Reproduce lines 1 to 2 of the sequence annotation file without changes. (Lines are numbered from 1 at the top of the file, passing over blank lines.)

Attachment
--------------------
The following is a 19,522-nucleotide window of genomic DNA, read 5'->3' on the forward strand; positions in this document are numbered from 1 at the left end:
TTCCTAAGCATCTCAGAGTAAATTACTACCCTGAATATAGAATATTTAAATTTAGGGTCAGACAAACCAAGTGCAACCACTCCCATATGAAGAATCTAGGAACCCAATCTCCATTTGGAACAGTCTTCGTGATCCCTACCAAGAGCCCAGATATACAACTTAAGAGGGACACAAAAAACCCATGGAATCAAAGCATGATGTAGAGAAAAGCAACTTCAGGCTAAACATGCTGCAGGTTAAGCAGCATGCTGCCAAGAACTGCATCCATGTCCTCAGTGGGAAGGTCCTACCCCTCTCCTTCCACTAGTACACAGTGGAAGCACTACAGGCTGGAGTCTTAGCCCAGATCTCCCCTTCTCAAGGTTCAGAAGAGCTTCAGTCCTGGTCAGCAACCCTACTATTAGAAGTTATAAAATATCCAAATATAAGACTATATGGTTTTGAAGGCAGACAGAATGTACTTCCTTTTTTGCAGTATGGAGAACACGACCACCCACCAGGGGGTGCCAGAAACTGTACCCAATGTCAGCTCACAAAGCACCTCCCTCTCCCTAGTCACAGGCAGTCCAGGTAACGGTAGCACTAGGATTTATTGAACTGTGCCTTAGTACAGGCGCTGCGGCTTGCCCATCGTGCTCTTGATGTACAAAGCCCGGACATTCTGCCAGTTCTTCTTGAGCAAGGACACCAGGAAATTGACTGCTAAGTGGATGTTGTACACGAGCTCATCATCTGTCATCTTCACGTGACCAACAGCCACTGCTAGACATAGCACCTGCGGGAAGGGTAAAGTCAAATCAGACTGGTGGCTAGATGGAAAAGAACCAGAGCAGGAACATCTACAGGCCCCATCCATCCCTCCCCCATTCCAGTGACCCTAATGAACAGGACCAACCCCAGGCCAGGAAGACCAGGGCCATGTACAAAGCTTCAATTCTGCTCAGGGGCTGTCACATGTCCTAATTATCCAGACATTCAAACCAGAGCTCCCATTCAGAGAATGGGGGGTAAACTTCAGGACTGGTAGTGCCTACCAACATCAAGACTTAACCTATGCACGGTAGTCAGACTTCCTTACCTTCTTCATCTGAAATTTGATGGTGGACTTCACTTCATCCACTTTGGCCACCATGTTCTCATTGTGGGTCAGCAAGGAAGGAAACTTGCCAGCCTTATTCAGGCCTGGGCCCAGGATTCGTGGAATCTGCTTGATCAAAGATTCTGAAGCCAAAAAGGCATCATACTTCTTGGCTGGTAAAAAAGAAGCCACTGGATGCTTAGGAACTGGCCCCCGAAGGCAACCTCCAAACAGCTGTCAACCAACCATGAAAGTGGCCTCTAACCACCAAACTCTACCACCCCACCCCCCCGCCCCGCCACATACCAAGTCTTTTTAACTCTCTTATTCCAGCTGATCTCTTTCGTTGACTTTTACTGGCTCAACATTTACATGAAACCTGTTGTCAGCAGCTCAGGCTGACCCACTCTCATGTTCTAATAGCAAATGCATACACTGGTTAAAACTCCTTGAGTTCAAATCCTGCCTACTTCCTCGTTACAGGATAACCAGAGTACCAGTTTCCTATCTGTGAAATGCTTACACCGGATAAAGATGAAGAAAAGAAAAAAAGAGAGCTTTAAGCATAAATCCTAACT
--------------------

The following is a 19,522-nucleotide window of genomic DNA, read 5'->3' on the forward strand; positions in this document are numbered from 1 at the left end:
TTCCTAAGCATCTCAGAGTAAATTACTACCCTGAATATAGAATATTTAAATTTAGGGTCAGACAAACCAAGTGCAACCACTCCCATATGAAGAATCTAGGAACCCAATCTCCATTTGGAACAGTCTTCGTGATCCCTACCAAGAGCCCAGATATACAACTTAAGAGGGACACAAAAAACCCATGGAATCAAAGCATGATGTAGAGAAAAGCAACTTCAGGCTAAACATGCTGCAGGTTAAGCAGCATGCTGCCAAGAACTGCATCCATGTCCTCAGTGGGAAGGTCCTACCCCTCTCCTTCCACTAGTACACAGTGGAAGCACTACAGGCTGGAGTCTTAGCCCAGATCTCCCCTTCTCAAGGTTCAGAAGAGCTTCAGTCCTGGTCAGCAACCCTACTATTAGAAGTTATAAAATATCCAAATATAAGACTATATGGTTTTGAAGGCAGACAGAATGTACTTCCTTTTTTGCAGTATGGAGAACACGACCACCCACCAGGGGGTGCCAGAAACTGTACCCAATGTCAGCTCACAAAGCACCTCCCTCTCCCTAGTCACAGGCAGTCCAGGTAACGGTAGCACTAGGATTTATTGAACTGTGCCTTAGTACAGGCGCTGCGGCTTGCCCATCGTGCTCTTGATGTACAAAGCCCGGACATTCTGCCAGTTCTTCTTGAGCAAGGACACCAGGAAATTGACTGCTAAGTGGATGTTGTACACGAGCTCATCATCTGTCATCTTCACGTGACCAACAGCCACTGCTAGACATAGCACCTGCGGGAAGGGTAAAGTCAAATCAGACTGGTGGCTAGATGGAAAAGAACCAGAGCAGGAACATCTACAGGCCCCATCCATCCCTCCCCCATTCCAGTGACCCTAATGAACAGGACCAACCCCAGGCCAGGAAGACCAGGGCCATGTACAAAGCTTCAATTCTGCTCAGGGGCTGTCACATGTCCTAATTATCCAGACATTCAAACCAGAGCTCCCATTCAGAGAATGGGGGGTAAACTTCAGGACTGGTAGTGCCTACCAACATCAAGACTTAACCTATGCACGGTAGTCAGACTTCCTTACCTTCTTCATCTGAAATTTGATGGTGGACTTCACTTCATCCACTTTGGCCACCATGTTCTCATTGTGGGTCAGCAAGGAAGGAAACTTGCCAGCCTTATTCAGGCCTGGGCCCAGGATTCGTGGAATCTGCTTGATCAAAGATTCTGAAGCCAAAAAGGCATCATACTTCTTGGCTGGTAAAAAAGAAGCCACTGGATGCTTAGGAACTGGCCCCCGAAGGCAACCTCCAAACAGCTGTCAACCAACCATGAAAGTGGCCTCTAACCACCAAACTCTACCACCCCACCCCCCCGCCCCGCCACATACCAAGTCTTTTTAACTCTCTTATTCCAGCTGATCTCTTTCGTTGACTTTTACTGGCTCAACATTTACATGAAACCTGTTGTCAGCAGCTCAGGCTGACCCACTCTCATGTTCTAATAGCAAATGCATACACTGGTTAAAACTCCTTGAGTTCAAATCCTGCCTACTTCCTCGTTACAGGATAACCAGAGTACCAGTTTCCTATCTGTGAAATGCTTACACCGGATAAAGATGAAGAAAAGAAAAAAAGAGAGCTTTAAGCATAAATCCTAACT